Team Up .

Most couples are unprepared for the transitional changes of parenthood. The arrival of children and their unignorable demands often propels couples into therapy. Seven Secrets of a Happy Marriage finds that a couple’s relationship is their child’s blueprint for intimacy. By watching their parents, kids learn about themselves and relationships.

“It takes courage to face marital problems head-on,” Rosen says. “Can this Marriage Be Saved? proves that both partners can transform their actions and reactions. That openness and ability to change brings them a giant step closer to where they both want to be.”

Looking for more? Check out this episode of JulieB TV on this topic!

 ***If you or someone you know is in an abusive relationship, contact the National Hotline for Domestic Abuse. At this link, you can access a private chat with someone who can help you 24/7. If you fear your computer or device is being monitored, call the hotline 24/7 at: 1−800−799−7233. For a clear understanding of what defines an abusive relationship, click here.***

Is your marriage unexciting and dull? Have the feelings you had for each other on your wedding day become a distant memory? Do you ever look at other people and envy the spontaneity and freedom they seem to have? If so, you aren’t alone.

According to marriage experts, many couples enter into marriage with the expectation that it will always be exciting and romantic.

Then careers, children, in-laws, and other demands come along and often throw couples for a loop. They begin asking themselves questions like, “Did I marry the wrong person? Why should I stay in a relationship when I am not happy? Did I marry for all the wrong reasons?”

“Love is an interesting emotion,” says Dr. Gary Chapman, author of The Five Love Languages. “It begins with what I refer to as the ‘tingles.’ You are emotionally obsessed with someone. You go to bed and wake up thinking about him, and have a hard time getting anything done because you can’t get him off your mind. This is accompanied by irrational thinking, believing that this person is perfect and there is nothing more important in life than being with him/her. Some people tell themselves that they will never be happy without this person in their life.

“This is accompanied by an illusion of intimacy. When you encourage couples to attend a marriage education class, they look at you like you are crazy to suggest working on the relationship since they believe their relationship doesn’t need any work. The illusion of intimacy blinds people to their differences in things like taste, values, music, priorities, etc.”

Emotional obsession, irrational thinking and illusion of intimacy lead to faulty conclusions such as, “I will never be happy unless we are married.” According to research, these feelings are not always permanent. The average lifespan of an obsession is two years—then people come off their high.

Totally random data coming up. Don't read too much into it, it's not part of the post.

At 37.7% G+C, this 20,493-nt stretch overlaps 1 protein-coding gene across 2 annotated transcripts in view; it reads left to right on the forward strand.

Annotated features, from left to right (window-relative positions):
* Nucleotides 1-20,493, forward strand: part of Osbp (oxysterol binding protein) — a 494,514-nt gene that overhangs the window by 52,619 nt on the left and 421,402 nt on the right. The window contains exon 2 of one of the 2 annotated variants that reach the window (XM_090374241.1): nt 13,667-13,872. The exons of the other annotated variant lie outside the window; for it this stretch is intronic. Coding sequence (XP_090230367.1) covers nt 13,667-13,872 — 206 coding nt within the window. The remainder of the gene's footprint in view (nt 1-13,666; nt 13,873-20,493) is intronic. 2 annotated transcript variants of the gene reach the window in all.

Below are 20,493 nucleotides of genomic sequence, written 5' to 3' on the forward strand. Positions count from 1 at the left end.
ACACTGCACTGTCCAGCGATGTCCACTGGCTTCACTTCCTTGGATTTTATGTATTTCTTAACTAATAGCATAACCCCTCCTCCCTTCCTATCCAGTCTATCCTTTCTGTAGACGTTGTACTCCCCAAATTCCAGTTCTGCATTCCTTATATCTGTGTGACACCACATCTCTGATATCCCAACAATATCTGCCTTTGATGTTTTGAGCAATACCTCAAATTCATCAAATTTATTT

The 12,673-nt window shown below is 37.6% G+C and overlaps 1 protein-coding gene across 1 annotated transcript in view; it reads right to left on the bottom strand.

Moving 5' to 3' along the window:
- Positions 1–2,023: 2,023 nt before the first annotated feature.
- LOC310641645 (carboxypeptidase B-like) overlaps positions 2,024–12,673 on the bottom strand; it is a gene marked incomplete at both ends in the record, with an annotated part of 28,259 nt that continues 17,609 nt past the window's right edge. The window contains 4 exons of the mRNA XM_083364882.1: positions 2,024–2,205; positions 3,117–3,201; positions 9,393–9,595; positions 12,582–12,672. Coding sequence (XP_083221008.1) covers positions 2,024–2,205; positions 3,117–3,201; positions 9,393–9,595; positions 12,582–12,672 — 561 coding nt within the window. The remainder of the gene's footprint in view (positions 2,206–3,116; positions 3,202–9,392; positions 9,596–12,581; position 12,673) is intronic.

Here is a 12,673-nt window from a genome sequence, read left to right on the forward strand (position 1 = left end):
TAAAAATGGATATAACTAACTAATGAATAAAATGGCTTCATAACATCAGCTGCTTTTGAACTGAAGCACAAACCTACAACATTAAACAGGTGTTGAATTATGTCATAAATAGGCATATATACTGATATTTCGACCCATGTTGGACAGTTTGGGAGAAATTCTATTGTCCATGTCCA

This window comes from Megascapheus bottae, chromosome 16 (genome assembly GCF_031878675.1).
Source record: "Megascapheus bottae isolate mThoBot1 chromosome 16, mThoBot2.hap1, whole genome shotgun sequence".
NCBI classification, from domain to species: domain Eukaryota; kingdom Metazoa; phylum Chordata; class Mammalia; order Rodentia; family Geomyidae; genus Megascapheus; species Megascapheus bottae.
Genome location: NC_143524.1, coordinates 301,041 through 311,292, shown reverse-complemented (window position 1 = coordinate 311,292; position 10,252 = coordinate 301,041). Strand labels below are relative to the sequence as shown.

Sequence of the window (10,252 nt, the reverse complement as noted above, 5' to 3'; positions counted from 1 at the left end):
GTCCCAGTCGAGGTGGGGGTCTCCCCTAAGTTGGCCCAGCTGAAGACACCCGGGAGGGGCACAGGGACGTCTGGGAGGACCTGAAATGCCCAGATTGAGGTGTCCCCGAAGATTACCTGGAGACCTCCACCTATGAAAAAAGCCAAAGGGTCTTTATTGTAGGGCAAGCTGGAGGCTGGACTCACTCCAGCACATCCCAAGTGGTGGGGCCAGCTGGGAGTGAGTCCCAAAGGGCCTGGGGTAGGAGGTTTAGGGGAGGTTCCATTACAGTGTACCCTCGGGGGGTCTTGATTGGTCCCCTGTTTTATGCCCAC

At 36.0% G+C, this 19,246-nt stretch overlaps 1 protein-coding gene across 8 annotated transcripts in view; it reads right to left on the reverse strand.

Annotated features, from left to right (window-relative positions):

How does this relate to a ho-hum stage in marriage, you might ask?

When the “in-love obsession” subsides in marriage, people begin to see what they didn’t see before. All those things that were so cute when you were dating now get on your last nerve.

“Many couples are shocked by their loss of feelings for each other and are traumatized by conflicts,” Chapman says. “In many instances, they have no idea how to deal with the conflicts. The conflicts lead to fights. Then they think things like, ‘I wish I had married the other person.’ Walls go up and there is a loss of intimacy. Each person can give volumes of evidence as to why their spouse is at fault for the failing marriage.”

Then it happens. In the midst of your marital struggles, someone else comes along. The person is funny, spontaneous, full of life, neat, etc. He/she seems much more exciting than your current spouse. This person seems to have all the qualities you love in a person and you get the tingles all over again.

“This is when people start thinking ‘I never did love her’ or ‘I got married for all the wrong reasons,’ to convince themselves that their marriage was not right from the beginning and to somehow justify divorce,” Chapman says. “The problem is, they don’t understand that in two years they could potentially be in the very same place. Some people marry multiple times because every time they get the tingles they think they’ve finally found the right person.”

So, what do you do?

  • Recognize the tingles for what they are—they aren’t always trustworthy.
  • Keep your guard up—when there are troubles at home, you are vulnerable to misinterpreting the attention of others.
  • Seek out professional help from someone who is marriage-friendly.
  • Be leery of those who want to give you advice—even people with the best intentions can give you BAD advice.

Understand that it is normal to experience ho-hum stages in your marriage. Even the healthiest of marriages go through this. The key is to recognize it and do something about it. The ho-hum phase should be temporary. You really can feel the tingles again for your spouse.

Looking for more? Watch this episode of JulieB TV on this topic!

***If you or someone you know is in an abusive relationship, contact the National Hotline for Domestic Abuse. At this link, you can access a private chat with someone who can help you 24/7. If you fear someone is monitoring your computer or device, call the hotline 24/7 at 1−800−799−7233. For a clear understanding of what defines an abusive relationship, click here.***